Tests prompt staff to put more emphasis on 'basic skills'

22nd March 1996 at 00:00
Sir Ron Dearing's 1995 Review of Assessment and Testing reported that schools "were likely in future to spend more time preparing pupils for the tests".

Our research evidence backs this up: it shows that the majority of Year 6 teachers have made changes to their teaching, even if they were happy with last year's scores, even if they reflected their own teacher assessment results - even if they thought the tests were unfair, badly designed or marked too harshly.

Over the past three years our project, National Assessment in Primary Schools: an evaluation, has been studying Year 6 teachers' testing and teacher assessment practices. We worked with 31 randomly-chosen project schools in four local education authorities.

We found that the overwhelming change in Year 6 classroom practice is the new emphasis on test preparation in all core subjects.

In English more than half of our teachers are doing more timed writing, practice tests and comprehension work. In maths, nearly three-quarters were spending time doing practice tests, timed work, revision and more systematic testing at the end of a unit. And in science, more than half spent more time on practice tests and revision.

The School Curriculum and Assessment Authority's 1995 Review identifies "concerns about the possible adverse effects on the quality of pupils' use and application of mathematics" and in science "a move away from investigative work, so that more time could be spent on acquiring scientific knowledge". Our evidence suggests that teachers are reassessing their practice in these areas. Just under half of those in our study have reconsidered their approach to maths, particularly in "tackling problem-solving".

Two equally divided "camps" emerged based on differing views of "problem-solving". One has introduced a sharper focus on "real life" maths, looking for the practical application of maths across the curriculum: "I try to link everything to problems....they can't answer the problem unless they know the process and they've got to understand the process."

A second group of teachers defined "problem-solving" as the ability to answer the "puzzle" type questions in the test paper.

In science the shift away from investigative work to a broader knowledge-based curriculum is, for some of our teachers, a straightforward one, summed up by this quote, "I'm not b***ering about with hunting for mini-beasts.... they'll learn just as well with their arms folded". For others getting the balance between knowledge and process is more problematic, as one teacher said: "once again, it's the eternal dilemma, do we do lively practical sessions for OFSTED, or do we teach content and knowledge which is the way science is tested? Teaching content, I know, is not the best way to teach science, but there is so much to get through."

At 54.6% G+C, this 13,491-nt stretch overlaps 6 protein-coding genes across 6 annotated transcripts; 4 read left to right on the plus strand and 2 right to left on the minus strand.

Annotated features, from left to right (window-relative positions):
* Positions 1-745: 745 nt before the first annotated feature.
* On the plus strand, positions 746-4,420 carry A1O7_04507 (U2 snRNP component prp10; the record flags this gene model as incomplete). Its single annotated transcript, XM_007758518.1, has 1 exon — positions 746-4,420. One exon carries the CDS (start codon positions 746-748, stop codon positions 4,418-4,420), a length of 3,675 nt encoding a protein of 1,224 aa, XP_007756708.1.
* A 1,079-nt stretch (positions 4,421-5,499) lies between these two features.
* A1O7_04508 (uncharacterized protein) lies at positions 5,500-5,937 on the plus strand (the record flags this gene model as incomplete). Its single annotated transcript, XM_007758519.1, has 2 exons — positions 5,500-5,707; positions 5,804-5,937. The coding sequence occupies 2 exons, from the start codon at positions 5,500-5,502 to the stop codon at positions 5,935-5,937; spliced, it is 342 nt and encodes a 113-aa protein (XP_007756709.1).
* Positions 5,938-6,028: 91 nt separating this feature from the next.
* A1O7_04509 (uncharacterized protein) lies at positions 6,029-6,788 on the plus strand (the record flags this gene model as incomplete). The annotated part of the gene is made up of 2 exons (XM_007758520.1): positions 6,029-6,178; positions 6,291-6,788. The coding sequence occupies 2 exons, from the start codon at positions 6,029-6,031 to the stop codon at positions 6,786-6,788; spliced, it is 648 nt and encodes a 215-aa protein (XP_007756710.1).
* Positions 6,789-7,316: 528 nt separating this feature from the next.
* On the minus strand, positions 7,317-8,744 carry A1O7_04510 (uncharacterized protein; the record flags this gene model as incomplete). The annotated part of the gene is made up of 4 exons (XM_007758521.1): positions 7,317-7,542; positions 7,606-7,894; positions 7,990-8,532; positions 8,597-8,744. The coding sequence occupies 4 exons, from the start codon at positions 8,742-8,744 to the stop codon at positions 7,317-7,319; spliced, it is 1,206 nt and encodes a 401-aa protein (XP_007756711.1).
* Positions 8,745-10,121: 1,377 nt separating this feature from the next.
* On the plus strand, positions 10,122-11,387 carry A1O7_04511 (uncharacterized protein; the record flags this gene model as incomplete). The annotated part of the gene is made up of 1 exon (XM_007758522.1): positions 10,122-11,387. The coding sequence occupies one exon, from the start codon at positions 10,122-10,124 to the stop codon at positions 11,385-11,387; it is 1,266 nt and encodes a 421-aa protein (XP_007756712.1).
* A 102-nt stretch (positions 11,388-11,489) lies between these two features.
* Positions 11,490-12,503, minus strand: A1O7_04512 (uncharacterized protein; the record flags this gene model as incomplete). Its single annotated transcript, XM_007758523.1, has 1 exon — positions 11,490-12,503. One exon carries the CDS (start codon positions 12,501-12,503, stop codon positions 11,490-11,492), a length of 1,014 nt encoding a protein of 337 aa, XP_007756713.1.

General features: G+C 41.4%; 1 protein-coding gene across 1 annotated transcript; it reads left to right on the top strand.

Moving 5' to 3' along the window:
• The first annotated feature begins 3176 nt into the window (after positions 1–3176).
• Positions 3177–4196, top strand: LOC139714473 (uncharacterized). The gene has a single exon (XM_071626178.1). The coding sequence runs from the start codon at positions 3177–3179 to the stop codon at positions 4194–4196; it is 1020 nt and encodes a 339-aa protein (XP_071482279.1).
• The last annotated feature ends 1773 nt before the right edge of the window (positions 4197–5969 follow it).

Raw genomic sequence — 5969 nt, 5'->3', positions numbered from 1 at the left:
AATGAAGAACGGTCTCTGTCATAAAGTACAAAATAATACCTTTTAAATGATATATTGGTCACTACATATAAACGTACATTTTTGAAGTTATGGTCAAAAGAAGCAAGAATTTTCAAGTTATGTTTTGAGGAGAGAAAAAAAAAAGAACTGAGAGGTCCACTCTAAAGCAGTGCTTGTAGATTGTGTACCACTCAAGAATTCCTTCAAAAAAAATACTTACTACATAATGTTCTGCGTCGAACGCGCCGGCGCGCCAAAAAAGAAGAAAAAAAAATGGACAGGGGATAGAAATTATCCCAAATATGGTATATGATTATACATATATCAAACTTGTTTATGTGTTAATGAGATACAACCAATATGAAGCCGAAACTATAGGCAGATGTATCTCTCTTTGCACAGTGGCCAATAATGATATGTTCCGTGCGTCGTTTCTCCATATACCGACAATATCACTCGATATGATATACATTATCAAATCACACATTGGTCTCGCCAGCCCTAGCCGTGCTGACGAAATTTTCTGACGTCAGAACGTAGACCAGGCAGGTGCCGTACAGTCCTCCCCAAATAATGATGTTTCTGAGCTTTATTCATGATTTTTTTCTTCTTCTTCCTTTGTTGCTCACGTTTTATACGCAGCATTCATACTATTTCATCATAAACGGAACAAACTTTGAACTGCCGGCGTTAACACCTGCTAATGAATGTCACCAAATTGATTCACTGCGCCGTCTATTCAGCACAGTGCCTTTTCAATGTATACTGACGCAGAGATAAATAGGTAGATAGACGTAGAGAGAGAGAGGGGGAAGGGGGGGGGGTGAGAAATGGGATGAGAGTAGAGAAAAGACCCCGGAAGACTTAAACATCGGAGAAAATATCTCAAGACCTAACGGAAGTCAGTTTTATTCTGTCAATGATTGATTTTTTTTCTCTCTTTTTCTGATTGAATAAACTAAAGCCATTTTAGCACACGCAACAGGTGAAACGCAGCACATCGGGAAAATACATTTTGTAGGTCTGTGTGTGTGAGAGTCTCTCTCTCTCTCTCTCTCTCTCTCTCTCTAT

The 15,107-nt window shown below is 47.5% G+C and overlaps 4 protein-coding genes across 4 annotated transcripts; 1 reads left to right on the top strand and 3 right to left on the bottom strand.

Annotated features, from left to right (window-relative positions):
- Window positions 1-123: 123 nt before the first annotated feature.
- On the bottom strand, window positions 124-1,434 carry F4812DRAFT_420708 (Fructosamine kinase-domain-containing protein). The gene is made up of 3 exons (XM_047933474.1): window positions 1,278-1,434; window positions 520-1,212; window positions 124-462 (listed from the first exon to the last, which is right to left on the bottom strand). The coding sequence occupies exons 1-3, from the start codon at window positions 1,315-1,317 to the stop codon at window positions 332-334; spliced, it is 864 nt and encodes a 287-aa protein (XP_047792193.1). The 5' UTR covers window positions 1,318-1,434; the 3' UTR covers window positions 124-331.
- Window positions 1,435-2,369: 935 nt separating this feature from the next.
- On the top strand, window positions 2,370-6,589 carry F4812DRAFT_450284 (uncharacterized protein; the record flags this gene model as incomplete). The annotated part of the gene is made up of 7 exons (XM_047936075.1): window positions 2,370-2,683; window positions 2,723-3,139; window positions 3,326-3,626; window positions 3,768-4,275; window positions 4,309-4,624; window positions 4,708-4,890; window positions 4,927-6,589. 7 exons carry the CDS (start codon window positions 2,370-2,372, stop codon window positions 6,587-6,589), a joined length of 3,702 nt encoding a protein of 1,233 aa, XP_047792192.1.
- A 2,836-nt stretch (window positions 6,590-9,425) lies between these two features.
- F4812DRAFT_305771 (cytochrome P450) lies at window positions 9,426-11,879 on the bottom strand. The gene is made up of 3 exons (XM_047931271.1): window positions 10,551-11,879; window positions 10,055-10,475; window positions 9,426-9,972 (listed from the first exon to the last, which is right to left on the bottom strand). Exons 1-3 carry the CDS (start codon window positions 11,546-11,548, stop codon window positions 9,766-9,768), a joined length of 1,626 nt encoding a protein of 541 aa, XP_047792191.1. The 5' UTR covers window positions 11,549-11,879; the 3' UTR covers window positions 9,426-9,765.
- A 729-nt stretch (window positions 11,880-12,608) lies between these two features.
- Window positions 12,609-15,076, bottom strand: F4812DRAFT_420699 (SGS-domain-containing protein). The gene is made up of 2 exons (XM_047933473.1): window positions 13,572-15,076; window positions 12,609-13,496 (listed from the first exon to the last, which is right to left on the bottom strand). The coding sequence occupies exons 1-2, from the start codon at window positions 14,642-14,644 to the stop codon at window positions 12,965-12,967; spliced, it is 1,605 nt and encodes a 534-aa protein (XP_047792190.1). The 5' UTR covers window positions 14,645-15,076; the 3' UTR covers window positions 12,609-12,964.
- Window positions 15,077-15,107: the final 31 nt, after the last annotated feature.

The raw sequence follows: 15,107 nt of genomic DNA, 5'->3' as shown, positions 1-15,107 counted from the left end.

Meanwhile, almost three-quarters of our schools made policy changes affecting classes throughout the school. Overall, headteachers are reporting more emphasis on "basic skills."

School organisation has changed. A third of our schools have changed from mixed-ability teaching to some form of setting. Half have moved away from cross-curricular topic work towards more subject-based teaching, but only two schools said they introduced specialist subject teaching. A quarter now do more whole class teaching.

Just under half of our schools have started to do formal testing throughout the junior years as a matter of policy, ranging from weekly tests to cumulative testing by year group.

While test preparation has increased, teachers say they are spending less time on individual teaching, oral and practical work and hearing children read.

Testing has clearly been a catalyst for change. HMI have reported that some schools are already starting to exploit the tests' potential for improving the pace and precision of their teaching, but Sir Ron's review has identified the importance of monitoring this, and watching for any perceivable narrowing of the curriculum over the next few years.

The project, researched by Brenda Taggart, Bet McCallum, Caroline Gipps and Margaret Brown, is run jointly by the London University Institute of Education and Kings College

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